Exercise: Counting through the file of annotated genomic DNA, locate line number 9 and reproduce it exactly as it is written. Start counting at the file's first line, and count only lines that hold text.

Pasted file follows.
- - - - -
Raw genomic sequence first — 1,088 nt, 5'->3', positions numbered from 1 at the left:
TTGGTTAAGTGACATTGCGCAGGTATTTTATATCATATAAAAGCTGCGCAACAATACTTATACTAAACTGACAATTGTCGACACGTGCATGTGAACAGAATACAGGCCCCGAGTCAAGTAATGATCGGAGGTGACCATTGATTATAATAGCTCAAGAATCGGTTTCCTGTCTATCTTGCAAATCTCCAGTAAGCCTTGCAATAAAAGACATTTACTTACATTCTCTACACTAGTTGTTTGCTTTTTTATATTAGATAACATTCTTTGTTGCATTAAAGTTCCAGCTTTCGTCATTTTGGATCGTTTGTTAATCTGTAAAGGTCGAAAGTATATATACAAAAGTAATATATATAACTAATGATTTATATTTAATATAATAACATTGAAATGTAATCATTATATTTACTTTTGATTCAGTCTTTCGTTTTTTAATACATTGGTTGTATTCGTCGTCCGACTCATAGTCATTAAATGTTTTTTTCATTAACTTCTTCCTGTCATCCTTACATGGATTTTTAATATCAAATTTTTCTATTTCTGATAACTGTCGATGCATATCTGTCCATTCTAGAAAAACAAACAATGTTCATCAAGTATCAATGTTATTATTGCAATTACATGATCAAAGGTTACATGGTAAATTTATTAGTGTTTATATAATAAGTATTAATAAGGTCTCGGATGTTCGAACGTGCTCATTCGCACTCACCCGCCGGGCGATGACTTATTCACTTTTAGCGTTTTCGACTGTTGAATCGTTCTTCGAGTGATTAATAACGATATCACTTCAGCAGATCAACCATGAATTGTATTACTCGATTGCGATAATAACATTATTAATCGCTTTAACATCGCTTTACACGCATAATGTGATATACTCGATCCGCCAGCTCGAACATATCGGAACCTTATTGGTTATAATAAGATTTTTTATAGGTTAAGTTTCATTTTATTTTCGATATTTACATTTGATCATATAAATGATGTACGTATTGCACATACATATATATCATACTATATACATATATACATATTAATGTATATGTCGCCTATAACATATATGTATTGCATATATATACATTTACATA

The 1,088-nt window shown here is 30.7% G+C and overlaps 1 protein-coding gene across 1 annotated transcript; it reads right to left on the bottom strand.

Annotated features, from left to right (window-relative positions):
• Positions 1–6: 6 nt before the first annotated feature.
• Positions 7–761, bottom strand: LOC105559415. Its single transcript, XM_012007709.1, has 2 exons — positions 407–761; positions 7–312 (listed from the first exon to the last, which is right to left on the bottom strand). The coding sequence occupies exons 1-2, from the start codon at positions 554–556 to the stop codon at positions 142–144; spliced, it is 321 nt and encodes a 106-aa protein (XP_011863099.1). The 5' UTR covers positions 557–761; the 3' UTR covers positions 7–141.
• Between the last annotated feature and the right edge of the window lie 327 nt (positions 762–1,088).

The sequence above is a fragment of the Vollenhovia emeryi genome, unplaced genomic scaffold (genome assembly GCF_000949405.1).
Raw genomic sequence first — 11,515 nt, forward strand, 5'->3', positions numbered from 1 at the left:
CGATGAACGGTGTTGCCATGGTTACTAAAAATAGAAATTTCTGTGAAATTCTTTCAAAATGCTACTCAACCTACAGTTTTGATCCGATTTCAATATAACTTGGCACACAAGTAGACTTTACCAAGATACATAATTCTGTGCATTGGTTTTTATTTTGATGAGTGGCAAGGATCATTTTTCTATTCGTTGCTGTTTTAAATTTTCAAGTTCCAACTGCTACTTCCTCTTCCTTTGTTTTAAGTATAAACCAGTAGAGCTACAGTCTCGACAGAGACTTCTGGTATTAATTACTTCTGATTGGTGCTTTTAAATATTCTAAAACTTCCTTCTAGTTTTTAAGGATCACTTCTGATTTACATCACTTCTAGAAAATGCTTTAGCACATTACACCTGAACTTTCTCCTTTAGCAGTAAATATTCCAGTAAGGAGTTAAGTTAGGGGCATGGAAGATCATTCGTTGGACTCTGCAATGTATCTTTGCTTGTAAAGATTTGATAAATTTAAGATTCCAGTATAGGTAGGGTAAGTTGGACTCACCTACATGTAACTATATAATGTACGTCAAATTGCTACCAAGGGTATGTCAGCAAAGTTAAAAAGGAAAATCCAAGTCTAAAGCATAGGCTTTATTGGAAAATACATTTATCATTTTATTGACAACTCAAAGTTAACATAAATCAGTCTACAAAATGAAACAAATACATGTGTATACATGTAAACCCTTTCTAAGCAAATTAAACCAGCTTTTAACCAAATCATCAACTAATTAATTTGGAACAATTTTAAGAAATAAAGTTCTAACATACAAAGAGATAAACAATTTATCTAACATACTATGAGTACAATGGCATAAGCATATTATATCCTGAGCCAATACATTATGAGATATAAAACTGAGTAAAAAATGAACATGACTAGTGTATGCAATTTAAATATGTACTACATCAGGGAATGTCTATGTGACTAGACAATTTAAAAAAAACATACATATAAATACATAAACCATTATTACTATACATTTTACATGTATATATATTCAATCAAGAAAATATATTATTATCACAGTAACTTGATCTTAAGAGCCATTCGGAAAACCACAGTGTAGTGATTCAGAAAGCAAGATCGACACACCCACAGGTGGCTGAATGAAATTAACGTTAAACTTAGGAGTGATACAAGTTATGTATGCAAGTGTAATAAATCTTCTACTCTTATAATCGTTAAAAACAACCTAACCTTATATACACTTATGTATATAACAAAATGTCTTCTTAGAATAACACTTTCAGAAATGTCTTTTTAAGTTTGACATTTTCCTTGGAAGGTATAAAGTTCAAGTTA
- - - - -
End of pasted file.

Raw genomic sequence first — 11,515 nt, forward strand, 5'->3', positions numbered from 1 at the left: